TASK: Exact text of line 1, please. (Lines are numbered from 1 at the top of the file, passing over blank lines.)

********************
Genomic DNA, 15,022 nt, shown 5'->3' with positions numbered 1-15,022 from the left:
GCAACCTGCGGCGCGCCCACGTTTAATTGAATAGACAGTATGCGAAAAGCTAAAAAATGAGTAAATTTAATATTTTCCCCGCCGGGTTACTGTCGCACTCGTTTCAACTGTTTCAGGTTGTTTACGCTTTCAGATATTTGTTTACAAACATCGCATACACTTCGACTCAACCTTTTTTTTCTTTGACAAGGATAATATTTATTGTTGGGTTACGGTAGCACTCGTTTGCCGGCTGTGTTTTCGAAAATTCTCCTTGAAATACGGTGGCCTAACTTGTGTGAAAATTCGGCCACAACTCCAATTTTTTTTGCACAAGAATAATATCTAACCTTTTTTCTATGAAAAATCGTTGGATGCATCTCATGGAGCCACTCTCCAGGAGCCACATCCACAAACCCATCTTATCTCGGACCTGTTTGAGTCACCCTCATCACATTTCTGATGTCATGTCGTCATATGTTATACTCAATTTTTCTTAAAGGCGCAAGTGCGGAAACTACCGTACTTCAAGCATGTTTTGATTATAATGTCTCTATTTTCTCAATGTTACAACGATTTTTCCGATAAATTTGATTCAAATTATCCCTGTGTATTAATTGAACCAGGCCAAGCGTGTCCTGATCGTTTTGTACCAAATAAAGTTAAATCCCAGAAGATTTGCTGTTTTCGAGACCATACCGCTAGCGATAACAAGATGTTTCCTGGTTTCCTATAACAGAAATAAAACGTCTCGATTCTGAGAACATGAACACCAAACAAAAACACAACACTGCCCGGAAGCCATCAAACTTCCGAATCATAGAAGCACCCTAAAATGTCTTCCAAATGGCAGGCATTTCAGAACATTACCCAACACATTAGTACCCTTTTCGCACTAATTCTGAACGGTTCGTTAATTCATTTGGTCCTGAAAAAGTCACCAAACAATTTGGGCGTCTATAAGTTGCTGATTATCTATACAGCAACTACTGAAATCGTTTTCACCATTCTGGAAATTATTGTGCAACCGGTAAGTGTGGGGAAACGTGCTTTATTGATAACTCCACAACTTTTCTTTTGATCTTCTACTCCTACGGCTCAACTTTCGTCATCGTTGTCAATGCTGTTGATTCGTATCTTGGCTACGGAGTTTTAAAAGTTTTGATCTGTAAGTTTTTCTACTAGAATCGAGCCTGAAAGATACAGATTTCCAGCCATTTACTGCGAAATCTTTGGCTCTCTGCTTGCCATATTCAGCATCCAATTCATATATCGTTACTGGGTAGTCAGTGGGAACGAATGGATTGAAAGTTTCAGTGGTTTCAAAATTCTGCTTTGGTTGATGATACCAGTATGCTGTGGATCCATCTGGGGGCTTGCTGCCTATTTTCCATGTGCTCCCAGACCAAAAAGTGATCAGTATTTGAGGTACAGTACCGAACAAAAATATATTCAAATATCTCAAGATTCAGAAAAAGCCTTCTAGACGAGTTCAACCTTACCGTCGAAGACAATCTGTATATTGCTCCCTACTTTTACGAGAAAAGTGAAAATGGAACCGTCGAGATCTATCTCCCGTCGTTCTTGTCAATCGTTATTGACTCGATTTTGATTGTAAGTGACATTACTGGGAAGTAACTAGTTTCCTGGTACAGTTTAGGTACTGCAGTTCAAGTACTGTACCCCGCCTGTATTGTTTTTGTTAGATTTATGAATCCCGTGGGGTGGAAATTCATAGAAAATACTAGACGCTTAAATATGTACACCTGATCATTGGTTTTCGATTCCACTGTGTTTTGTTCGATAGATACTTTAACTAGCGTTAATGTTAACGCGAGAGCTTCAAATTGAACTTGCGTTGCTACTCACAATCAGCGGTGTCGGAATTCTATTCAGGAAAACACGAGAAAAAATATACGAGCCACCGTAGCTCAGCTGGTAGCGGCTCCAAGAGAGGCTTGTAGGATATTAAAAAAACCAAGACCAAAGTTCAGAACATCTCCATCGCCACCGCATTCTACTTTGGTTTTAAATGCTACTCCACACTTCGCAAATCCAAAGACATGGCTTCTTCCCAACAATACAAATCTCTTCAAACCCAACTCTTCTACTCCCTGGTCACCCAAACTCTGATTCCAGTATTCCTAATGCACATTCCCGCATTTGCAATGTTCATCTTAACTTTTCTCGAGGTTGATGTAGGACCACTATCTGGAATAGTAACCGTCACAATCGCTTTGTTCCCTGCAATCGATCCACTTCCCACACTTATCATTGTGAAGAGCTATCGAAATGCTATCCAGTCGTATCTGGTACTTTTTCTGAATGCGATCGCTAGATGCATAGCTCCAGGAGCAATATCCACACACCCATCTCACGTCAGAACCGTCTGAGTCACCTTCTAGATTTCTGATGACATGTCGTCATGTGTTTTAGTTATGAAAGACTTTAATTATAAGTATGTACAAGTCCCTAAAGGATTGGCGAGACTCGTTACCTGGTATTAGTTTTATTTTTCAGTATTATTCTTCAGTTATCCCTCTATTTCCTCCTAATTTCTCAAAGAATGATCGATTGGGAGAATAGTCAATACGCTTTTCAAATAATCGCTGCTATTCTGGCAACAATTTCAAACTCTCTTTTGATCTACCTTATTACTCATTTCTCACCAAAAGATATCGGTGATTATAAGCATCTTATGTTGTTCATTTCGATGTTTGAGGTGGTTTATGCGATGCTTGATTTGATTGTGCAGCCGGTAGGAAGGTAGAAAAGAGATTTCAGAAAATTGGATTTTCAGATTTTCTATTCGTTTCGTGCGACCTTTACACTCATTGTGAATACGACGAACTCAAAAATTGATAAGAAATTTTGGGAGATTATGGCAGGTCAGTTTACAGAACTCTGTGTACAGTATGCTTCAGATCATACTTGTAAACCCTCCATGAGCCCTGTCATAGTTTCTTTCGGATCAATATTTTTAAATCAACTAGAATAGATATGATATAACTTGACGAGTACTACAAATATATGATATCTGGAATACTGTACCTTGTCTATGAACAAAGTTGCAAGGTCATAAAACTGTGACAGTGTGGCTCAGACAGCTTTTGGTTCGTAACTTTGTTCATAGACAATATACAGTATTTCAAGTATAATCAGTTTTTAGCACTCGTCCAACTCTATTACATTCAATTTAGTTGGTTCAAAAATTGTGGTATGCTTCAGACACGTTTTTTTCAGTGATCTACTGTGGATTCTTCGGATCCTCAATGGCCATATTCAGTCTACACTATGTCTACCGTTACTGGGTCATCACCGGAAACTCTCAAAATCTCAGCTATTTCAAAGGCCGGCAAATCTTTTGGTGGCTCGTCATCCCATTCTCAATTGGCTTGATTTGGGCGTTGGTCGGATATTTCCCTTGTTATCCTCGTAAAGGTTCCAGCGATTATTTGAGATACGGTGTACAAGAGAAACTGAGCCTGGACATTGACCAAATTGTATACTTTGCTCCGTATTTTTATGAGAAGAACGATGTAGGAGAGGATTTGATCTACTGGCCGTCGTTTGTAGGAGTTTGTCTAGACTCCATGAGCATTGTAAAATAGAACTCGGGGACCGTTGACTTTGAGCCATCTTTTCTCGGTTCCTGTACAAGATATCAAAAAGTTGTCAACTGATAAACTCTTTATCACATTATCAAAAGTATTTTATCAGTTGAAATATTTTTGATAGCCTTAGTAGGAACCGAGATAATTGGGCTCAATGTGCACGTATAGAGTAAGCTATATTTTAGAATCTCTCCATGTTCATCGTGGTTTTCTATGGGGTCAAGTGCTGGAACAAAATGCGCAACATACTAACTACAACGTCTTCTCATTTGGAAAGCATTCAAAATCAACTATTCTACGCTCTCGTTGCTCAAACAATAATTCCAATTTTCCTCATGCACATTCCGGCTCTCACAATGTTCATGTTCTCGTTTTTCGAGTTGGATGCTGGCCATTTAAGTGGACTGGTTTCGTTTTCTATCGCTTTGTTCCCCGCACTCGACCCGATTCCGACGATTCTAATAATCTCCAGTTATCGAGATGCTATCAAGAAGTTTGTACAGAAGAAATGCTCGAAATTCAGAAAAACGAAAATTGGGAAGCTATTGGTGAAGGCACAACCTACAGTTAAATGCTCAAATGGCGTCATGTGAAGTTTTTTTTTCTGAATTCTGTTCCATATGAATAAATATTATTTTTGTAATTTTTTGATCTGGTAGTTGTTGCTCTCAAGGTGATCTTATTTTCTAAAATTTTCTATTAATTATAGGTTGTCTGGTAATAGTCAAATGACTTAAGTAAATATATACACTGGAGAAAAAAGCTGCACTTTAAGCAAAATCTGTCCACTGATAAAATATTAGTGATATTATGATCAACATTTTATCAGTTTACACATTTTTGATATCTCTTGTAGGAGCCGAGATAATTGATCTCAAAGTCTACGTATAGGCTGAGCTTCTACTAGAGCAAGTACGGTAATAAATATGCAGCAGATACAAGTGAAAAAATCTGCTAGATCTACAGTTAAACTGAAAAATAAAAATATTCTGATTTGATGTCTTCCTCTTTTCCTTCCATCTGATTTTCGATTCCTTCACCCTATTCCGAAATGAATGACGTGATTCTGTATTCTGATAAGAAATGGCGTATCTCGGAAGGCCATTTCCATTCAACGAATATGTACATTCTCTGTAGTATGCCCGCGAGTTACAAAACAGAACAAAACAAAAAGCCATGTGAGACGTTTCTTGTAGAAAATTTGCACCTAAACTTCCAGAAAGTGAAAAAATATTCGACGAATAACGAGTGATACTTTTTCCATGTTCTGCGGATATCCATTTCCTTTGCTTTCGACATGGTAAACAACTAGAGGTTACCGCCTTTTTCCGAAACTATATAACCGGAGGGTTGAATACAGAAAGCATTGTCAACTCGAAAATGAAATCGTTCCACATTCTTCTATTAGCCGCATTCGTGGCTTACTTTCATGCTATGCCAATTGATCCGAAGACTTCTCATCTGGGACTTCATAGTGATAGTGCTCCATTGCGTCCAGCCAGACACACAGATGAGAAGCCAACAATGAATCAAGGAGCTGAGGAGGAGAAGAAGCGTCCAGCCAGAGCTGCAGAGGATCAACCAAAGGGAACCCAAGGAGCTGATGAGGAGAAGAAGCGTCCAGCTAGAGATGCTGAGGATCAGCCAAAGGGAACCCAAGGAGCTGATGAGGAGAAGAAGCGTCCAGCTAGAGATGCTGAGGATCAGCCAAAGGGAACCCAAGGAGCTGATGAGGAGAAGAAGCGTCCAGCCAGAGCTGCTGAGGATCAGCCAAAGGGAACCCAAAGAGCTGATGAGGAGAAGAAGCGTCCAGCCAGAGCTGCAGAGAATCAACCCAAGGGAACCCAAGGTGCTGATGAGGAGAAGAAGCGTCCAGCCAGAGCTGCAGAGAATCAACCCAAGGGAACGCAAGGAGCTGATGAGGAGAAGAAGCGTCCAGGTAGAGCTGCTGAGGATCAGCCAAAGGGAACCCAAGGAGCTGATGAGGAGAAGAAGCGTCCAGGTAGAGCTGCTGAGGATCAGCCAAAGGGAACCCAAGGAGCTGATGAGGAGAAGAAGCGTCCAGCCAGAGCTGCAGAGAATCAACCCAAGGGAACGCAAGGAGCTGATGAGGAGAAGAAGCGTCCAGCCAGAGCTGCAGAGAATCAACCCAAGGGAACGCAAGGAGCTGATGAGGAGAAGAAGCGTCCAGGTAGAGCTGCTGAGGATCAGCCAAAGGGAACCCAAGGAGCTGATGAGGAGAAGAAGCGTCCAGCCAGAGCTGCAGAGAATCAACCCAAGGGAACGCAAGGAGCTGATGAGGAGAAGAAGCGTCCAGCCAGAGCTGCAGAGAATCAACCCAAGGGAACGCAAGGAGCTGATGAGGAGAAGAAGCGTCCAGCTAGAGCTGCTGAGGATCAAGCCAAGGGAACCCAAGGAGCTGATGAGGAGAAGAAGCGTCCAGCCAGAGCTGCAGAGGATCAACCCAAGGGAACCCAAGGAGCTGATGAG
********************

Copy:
Genomic DNA, 15,022 nt, shown 5'->3' with positions numbered 1-15,022 from the left: